Fantasy magazine

From Modern Mythcraft to Magical Surrealism

Interview: Malka Older

Malka Older is a writer, aid worker, and sociologist. Her science-fiction political thriller Infomocracy was named one of the best books of 2016 by Kirkus ReviewsBook Riot, and The Washington Post. She is the creator of the serial Ninth Step Station, currently running on Realm, and her short story collection . . . And Other Disasters came out in November 2019. She is a Faculty Associate at Arizona State University’s School for the Future of Innovation in Society and teaches in the genre-fiction MFA at Western Colorado University. Her opinions can be found in The New York TimesThe Nation, and Foreign Policy, among others.

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Who were your literary heroes when you were younger and discovering science fiction and fantasy, and does their work still hold up?

When I was a kid I adored Tolkien—I remember in 4th or 5th grade taking the time to draw out fifty individual stars for a school poster about favorite books. I’m rereading it now and while some of it holds up—the worldbuilding, for example—so much of it does not. It’s not just the classism, racism, sexism; there are also a lot of weird clunky plot choices and bent-over-backwards justifications for what are presented as unassailable principles and long descriptions that I mostly skimmed as a kid.

On the other hand, I recently reread The Enchanted Castle by Nesbit and whew is that still weird and kind-of terrifying and bizarrely magical.

I still love Watership Down, if that’s close enough to SFF. It’s a ripping story, with a ton of (ironically) humanity, an engagement with the natural world, and really vivid, lasting characters.

Also The Pushcart War (technically science fiction, as it’s set in the future!), which I remember liking and rereading as a kid but which I now consider a brilliant manual for collective action and resistance to power, as well as formally inventive (the “P” page from the phone book! The letters! The documents! The transcripts) and a good story, if reflective of some regressive attitudes.

There are some other books I liked a lot as a kid but I haven’t reread them recently, so it’s hard to say how they hold up, like Earthsea. I have reread some of the “adult” Le Guin like The Left Hand of Darkness and still really enjoyed it; yes, there are problematic aspects to the proposition, but the worldbuilding has so many fascinating details and the story is gripping.

In high school I read Heinlein, and Bradbury, and also García Marquez and Calvino, then in college I got into Stephenson and Gibson, who definitely influenced how I think about the future and how I write. Again, there’s somewhat of a mix as to how they hold up. I still really enjoy some Stephenson (although I struggled with The Diamond Age last time I tried it). A few years ago, I was asked to write an introduction for an academic volume on William Gibson, so I did an extensive read and overall, his works held up extremely well for me.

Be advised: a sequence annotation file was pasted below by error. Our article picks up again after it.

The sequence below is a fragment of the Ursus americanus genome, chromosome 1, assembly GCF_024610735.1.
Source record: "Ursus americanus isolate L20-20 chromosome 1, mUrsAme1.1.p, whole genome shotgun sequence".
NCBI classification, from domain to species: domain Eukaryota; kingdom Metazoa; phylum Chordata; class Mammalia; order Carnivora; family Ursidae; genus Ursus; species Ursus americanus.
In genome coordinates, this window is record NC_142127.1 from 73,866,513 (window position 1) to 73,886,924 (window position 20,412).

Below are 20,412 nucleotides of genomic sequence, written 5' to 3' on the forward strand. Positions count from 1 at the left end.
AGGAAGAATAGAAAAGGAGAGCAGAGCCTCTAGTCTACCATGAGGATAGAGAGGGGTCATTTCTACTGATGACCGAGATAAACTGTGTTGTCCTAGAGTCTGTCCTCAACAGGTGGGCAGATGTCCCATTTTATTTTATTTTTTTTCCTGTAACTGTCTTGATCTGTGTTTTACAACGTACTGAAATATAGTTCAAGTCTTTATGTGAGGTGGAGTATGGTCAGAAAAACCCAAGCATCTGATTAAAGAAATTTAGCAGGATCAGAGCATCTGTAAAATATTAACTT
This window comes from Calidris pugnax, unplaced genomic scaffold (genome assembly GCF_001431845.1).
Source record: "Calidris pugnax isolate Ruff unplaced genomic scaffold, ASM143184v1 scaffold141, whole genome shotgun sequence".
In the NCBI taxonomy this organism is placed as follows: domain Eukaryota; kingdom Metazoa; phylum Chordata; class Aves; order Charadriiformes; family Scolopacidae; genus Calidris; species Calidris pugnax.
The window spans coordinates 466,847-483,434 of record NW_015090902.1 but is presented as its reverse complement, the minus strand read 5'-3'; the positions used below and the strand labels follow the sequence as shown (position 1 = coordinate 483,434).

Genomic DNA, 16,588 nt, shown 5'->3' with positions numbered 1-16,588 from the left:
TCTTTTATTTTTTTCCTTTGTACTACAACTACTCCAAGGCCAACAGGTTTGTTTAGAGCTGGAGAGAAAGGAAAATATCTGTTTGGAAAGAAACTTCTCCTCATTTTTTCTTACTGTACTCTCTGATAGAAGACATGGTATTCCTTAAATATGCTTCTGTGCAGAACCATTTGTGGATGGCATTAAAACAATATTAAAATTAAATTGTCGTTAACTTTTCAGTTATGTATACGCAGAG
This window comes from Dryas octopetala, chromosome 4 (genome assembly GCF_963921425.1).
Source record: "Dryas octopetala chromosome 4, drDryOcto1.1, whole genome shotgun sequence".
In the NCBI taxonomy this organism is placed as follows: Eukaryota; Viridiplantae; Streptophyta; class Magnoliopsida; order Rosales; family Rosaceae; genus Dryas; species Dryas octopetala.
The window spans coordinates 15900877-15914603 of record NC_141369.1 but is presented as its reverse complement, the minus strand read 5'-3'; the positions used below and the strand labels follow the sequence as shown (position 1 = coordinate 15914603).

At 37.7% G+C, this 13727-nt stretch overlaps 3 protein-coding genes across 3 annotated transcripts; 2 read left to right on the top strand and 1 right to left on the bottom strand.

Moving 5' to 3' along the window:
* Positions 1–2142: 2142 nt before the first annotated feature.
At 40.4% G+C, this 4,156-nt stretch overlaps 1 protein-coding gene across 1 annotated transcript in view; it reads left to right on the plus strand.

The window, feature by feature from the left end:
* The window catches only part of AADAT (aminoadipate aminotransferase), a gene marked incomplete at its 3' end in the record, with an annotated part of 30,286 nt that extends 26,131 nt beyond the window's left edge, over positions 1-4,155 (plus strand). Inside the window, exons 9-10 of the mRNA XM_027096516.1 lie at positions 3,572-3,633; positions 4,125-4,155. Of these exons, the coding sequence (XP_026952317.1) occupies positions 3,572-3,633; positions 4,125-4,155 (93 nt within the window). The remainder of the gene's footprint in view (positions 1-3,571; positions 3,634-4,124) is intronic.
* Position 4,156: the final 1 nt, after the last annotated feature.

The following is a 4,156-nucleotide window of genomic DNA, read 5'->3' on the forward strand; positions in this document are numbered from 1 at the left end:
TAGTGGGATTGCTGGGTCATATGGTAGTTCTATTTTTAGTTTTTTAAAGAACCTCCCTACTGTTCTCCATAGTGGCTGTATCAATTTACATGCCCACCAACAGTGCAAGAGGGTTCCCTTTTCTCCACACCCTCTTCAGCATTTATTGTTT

Do you feel like they had a noticeable impact on your fiction—do you see them in your own work, or do you have a very different set of influences?

I remember being impressed by Tolkien’s worldbuilding, even as a kid, especially the sense of this vast library of lore that was just being hinted at in the text. Tolkien, of course, had written that vast library, but I did take away the idea that hinting at its existence can make the world feel more real. I usually try to include a lot of details that are not plot-bearing, and some that are only partially explained or noted in a very glancing way to make it feel like there’s a lot to the world that we’re not seeing.

I definitely drew on the cyberpunk influences for the Infomocracy trilogy, although those are filtered through my own experiences in work and academics. The Mimicking of Known Successes has a mystery lineage, notably the Mary Russell and Sherlock Holmes books, which I started reading in college and have continued reading as the sequels came out; the Spenser books, ditto; Sayers, Tey, Marsh, etc., which I read more recently; Sherry Thomas’s wonderful Lady Sherlock series; and of course, the original Sherlock Holmes mysteries, which have some compelling points but are in many ways terrible. The real mystery is why retellings of those stories are such absolute catnip for me, and apparently for so many other people; I think the answer is complicated and manifold.

What was “breaking in” like for you? Was there a period of submitting and dealing with rejections, or were you selling work right out the gate?

I submitted for years—short stories, agent queries with novels—and got absolutely nowhere. I have one short story that I submitted to everywhere I could find and got rejected, and I was later able to sell it when a magazine requested a story from me, and it’s one of my highest paid sales and has been used in teaching and so on. I try to talk about this a lot because it can be so frustrating. I always found it really painful that I couldn’t tell whether I was failing because my work wasn’t good enough or because it was fine, but editors were overwhelmed with better stuff; and what feedback I did get was so mixed, there was no way to know if I was improving or not. This industry is so hard and so arbitrary. I don’t really know what to tell people other than to try to find peers they trust to work together with, and to not be that person who thinks the first thing they write is fine and definitely doesn’t need work or practice; but also, not to take rejections as an absolute judgment on their work. It’s a difficult needle to thread.